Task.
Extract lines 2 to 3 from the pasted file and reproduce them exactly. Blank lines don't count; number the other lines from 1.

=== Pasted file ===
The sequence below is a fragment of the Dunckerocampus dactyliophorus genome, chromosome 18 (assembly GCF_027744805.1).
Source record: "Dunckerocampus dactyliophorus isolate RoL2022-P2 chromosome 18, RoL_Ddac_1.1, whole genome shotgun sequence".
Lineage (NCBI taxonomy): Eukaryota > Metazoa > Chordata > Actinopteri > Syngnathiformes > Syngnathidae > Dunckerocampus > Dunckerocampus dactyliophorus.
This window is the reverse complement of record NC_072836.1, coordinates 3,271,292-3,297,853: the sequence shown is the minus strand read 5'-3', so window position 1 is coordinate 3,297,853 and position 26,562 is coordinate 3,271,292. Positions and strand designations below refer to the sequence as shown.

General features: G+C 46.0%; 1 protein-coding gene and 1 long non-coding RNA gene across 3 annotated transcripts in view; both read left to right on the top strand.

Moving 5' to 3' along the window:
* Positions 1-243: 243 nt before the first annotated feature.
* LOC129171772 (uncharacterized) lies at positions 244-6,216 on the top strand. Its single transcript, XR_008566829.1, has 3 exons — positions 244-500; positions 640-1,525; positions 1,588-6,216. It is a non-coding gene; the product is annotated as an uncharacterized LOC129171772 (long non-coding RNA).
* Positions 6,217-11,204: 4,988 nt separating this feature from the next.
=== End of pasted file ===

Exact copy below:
Source record: "Dunckerocampus dactyliophorus isolate RoL2022-P2 chromosome 18, RoL_Ddac_1.1, whole genome shotgun sequence".
Lineage (NCBI taxonomy): Eukaryota > Metazoa > Chordata > Actinopteri > Syngnathiformes > Syngnathidae > Dunckerocampus > Dunckerocampus dactyliophorus.